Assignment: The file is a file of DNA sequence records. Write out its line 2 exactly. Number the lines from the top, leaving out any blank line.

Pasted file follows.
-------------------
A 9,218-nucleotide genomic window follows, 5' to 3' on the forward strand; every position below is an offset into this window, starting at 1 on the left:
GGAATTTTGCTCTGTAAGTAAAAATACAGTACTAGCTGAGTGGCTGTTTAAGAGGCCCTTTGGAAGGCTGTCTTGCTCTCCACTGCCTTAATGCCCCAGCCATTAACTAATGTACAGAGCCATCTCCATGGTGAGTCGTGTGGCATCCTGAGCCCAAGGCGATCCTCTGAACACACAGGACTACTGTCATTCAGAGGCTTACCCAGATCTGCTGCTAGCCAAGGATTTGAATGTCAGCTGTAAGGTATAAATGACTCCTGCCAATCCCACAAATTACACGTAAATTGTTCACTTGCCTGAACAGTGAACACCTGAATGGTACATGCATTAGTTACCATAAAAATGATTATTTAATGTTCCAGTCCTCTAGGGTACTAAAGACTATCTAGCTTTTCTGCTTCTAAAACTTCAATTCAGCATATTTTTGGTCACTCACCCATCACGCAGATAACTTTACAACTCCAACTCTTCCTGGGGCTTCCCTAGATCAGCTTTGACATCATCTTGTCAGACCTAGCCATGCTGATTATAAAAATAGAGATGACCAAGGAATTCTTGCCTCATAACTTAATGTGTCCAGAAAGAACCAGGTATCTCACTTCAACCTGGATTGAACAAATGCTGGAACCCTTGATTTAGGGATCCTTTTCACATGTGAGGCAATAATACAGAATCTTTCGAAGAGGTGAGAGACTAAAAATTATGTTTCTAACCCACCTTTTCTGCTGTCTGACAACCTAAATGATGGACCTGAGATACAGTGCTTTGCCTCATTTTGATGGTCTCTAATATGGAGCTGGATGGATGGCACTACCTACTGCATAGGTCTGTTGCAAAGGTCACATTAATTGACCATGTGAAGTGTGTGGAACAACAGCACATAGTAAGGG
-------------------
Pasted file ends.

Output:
GGAATTTTGCTCTGTAAGTAAAAATACAGTACTAGCTGAGTGGCTGTTTAAGAGGCCCTTTGGAAGGCTGTCTTGCTCTCCACTGCCTTAATGCCCCAGCCATTAACTAATGTACAGAGCCATCTCCATGGTGAGTCGTGTGGCATCCTGAGCCCAAGGCGATCCTCTGAACACACAGGACTACTGTCATTCAGAGGCTTACCCAGATCTGCTGCTAGCCAAGGATTTGAATGTCAGCTGTAAGGTATAAATGACTCCTGCCAATCCCACAAATTACACGTAAATTGTTCACTTGCCTGAACAGTGAACACCTGAATGGTACATGCATTAGTTACCATAAAAATGATTATTTAATGTTCCAGTCCTCTAGGGTACTAAAGACTATCTAGCTTTTCTGCTTCTAAAACTTCAATTCAGCATATTTTTGGTCACTCACCCATCACGCAGATAACTTTACAACTCCAACTCTTCCTGGGGCTTCCCTAGATCAGCTTTGACATCATCTTGTCAGACCTAGCCATGCTGATTATAAAAATAGAGATGACCAAGGAATTCTTGCCTCATAACTTAATGTGTCCAGAAAGAACCAGGTATCTCACTTCAACCTGGATTGAACAAATGCTGGAACCCTTGATTTAGGGATCCTTTTCACATGTGAGGCAATAATACAGAATCTTTCGAAGAGGTGAGAGACTAAAAATTATGTTTCTAACCCACCTTTTCTGCTGTCTGACAACCTAAATGATGGACCTGAGATACAGTGCTTTGCCTCATTTTGATGGTCTCTAATATGGAGCTGGATGGATGGCACTACCTACTGCATAGGTCTGTTGCAAAGGTCACATTAATTGACCATGTGAAGTGTGTGGAACAACAGCACATAGTAAGGG